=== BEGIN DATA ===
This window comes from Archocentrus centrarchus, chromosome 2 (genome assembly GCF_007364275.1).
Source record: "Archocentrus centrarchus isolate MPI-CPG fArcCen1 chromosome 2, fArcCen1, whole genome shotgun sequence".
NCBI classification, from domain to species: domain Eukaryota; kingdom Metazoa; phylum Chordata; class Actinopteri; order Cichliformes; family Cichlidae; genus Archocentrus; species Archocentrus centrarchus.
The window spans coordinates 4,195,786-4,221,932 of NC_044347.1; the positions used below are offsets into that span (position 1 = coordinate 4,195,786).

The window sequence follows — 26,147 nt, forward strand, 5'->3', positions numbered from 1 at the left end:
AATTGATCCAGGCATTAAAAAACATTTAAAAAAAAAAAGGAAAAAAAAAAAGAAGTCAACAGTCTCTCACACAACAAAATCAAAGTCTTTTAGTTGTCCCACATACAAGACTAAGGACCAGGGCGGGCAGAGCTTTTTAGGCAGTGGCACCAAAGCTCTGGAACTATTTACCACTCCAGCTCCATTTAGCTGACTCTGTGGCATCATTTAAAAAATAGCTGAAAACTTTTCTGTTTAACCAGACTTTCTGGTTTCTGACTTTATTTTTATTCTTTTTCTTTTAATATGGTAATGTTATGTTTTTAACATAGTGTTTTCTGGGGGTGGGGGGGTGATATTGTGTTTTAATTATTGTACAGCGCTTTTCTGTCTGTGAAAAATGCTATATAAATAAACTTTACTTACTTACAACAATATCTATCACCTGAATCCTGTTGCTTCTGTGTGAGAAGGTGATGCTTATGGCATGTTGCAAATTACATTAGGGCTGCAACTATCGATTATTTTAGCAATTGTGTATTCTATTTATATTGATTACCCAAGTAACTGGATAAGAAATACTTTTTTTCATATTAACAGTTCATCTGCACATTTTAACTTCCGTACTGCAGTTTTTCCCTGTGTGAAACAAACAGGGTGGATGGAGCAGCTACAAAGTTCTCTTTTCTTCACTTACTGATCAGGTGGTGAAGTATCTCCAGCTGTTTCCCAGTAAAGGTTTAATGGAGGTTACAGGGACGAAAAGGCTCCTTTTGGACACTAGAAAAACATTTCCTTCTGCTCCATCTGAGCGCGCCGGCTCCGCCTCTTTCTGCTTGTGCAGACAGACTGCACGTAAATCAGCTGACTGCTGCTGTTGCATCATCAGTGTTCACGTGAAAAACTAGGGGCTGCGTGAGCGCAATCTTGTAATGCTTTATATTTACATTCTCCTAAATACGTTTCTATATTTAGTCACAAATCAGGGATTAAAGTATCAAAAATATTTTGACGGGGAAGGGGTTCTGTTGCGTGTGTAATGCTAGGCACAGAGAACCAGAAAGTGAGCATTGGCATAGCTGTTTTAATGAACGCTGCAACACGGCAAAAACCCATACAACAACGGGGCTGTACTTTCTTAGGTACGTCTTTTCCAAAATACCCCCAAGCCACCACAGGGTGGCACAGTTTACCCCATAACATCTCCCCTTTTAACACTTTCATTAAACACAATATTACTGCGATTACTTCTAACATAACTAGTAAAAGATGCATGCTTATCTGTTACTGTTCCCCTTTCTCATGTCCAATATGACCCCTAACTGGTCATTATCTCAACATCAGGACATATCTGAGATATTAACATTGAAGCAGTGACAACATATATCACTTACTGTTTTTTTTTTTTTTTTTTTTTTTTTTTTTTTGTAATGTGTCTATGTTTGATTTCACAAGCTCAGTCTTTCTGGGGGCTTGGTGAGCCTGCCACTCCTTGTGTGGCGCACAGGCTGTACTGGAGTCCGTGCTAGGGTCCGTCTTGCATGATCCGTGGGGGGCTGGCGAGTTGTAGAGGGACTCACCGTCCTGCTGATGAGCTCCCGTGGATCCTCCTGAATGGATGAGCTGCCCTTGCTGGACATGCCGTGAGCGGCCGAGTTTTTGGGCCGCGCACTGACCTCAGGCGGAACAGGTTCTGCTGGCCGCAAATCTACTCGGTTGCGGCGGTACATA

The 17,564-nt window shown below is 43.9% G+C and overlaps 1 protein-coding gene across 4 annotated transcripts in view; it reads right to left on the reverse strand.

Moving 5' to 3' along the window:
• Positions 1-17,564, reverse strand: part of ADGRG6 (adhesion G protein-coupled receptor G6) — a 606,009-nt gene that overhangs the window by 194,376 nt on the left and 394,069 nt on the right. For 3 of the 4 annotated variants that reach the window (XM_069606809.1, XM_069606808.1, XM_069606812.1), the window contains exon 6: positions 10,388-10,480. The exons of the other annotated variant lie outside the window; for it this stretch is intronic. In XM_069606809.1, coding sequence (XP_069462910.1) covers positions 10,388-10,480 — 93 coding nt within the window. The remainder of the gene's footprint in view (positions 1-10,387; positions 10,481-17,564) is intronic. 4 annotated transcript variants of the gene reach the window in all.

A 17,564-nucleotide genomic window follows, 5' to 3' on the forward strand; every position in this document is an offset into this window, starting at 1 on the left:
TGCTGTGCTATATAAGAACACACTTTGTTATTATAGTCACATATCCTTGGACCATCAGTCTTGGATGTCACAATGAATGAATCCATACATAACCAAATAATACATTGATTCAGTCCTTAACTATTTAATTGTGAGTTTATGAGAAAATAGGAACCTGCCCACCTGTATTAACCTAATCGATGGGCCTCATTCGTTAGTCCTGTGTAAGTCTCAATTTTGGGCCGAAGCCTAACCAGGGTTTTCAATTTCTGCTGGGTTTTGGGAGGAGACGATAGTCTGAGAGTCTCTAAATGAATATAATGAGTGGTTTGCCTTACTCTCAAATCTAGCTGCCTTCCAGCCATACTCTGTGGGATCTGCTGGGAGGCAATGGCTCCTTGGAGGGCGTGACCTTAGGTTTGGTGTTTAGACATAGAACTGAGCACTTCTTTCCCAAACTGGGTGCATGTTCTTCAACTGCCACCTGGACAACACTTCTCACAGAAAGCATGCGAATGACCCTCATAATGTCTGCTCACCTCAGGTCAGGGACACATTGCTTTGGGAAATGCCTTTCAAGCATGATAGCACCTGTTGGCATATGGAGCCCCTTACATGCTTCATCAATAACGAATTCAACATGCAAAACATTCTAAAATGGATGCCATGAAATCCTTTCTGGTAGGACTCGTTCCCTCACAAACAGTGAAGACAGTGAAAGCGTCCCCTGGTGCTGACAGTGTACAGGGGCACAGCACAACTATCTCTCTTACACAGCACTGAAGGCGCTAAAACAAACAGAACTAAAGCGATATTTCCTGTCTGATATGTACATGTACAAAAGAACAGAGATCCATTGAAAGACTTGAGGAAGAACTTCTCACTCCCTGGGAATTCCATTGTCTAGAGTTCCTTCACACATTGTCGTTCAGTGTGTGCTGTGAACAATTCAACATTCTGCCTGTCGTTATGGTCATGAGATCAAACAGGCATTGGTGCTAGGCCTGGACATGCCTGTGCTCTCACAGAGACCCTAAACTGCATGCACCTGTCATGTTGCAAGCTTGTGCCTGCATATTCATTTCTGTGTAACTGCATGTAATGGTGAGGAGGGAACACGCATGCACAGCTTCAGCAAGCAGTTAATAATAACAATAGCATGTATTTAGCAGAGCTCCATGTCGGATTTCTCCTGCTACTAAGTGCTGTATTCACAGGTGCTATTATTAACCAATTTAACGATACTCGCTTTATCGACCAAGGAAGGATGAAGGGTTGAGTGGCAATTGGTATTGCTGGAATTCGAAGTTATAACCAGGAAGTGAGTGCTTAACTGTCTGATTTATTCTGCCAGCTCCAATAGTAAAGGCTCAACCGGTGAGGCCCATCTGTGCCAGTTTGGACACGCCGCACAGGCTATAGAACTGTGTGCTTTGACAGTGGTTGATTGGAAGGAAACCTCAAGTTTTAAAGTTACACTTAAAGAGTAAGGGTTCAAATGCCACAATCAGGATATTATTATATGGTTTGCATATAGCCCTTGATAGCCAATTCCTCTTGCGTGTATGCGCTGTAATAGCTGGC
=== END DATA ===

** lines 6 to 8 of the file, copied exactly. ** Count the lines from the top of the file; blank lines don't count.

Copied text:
AATTGATCCAGGCATTAAAAAACATTTAAAAAAAAAAAGGAAAAAAAAAAAGAAGTCAACAGTCTCTCACACAACAAAATCAAAGTCTTTTAGTTGTCCCACATACAAGACTAAGGACCAGGGCGGGCAGAGCTTTTTAGGCAGTGGCACCAAAGCTCTGGAACTATTTACCACTCCAGCTCCATTTAGCTGACTCTGTGGCATCATTTAAAAAATAGCTGAAAACTTTTCTGTTTAACCAGACTTTCTGGTTTCTGACTTTATTTTTATTCTTTTTCTTTTAATATGGTAATGTTATGTTTTTAACATAGTGTTTTCTGGGGGTGGGGGGGTGATATTGTGTTTTAATTATTGTACAGCGCTTTTCTGTCTGTGAAAAATGCTATATAAATAAACTTTACTTACTTACAACAATATCTATCACCTGAATCCTGTTGCTTCTGTGTGAGAAGGTGATGCTTATGGCATGTTGCAAATTACATTAGGGCTGCAACTATCGATTATTTTAGCAATTGTGTATTCTATTTATATTGATTACCCAAGTAACTGGATAAGAAATACTTTTTTTCATATTAACAGTTCATCTGCACATTTTAACTTCCGTACTGCAGTTTTTCCCTGTGTGAAACAAACAGGGTGGATGGAGCAGCTACAAAGTTCTCTTTTCTTCACTTACTGATCAGGTGGTGAAGTATCTCCAGCTGTTTCCCAGTAAAGGTTTAATGGAGGTTACAGGGACGAAAAGGCTCCTTTTGGACACTAGAAAAACATTTCCTTCTGCTCCATCTGAGCGCGCCGGCTCCGCCTCTTTCTGCTTGTGCAGACAGACTGCACGTAAATCAGCTGACTGCTGCTGTTGCATCATCAGTGTTCACGTGAAAAACTAGGGGCTGCGTGAGCGCAATCTTGTAATGCTTTATATTTACATTCTCCTAAATACGTTTCTATATTTAGTCACAAATCAGGGATTAAAGTATCAAAAATATTTTGACGGGGAAGGGGTTCTGTTGCGTGTGTAATGCTAGGCACAGAGAACCAGAAAGTGAGCATTGGCATAGCTGTTTTAATGAACGCTGCAACACGGCAAAAACCCATACAACAACGGGGCTGTACTTTCTTAGGTACGTCTTTTCCAAAATACCCCCAAGCCACCACAGGGTGGCACAGTTTACCCCATAACATCTCCCCTTTTAACACTTTCATTAAACACAATATTACTGCGATTACTTCTAACATAACTAGTAAAAGATGCATGCTTATCTGTTACTGTTCCCCTTTCTCATGTCCAATATGACCCCTAACTGGTCATTATCTCAACATCAGGACATATCTGAGATATTAACATTGAAGCAGTGACAACATATATCACTTACTGTTTTTTTTTTTTTTTTTTTTTTTTTTTTTTTGTAATGTGTCTATGTTTGATTTCACAAGCTCAGTCTTTCTGGGGGCTTGGTGAGCCTGCCACTCCTTGTGTGGCGCACAGGCTGTACTGGAGTCCGTGCTAGGGTCCGTCTTGCATGATCCGTGGGGGGCTGGCGAGTTGTAGAGGGACTCACCGTCCTGCTGATGAGCTCCCGTGGATCCTCCTGAATGGATGAGCTGCCCTTGCTGGACATGCCGTGAGCGGCCGAGTTTTTGGGCCGCGCACTGACCTCAGGCGGAACAGGTTCTGCTGGCCGCAAATCTACTCGGTTGCGGCGGTACATA

The 17,564-nt window shown below is 43.9% G+C and overlaps 1 protein-coding gene across 4 annotated transcripts in view; it reads right to left on the reverse strand.

Moving 5' to 3' along the window: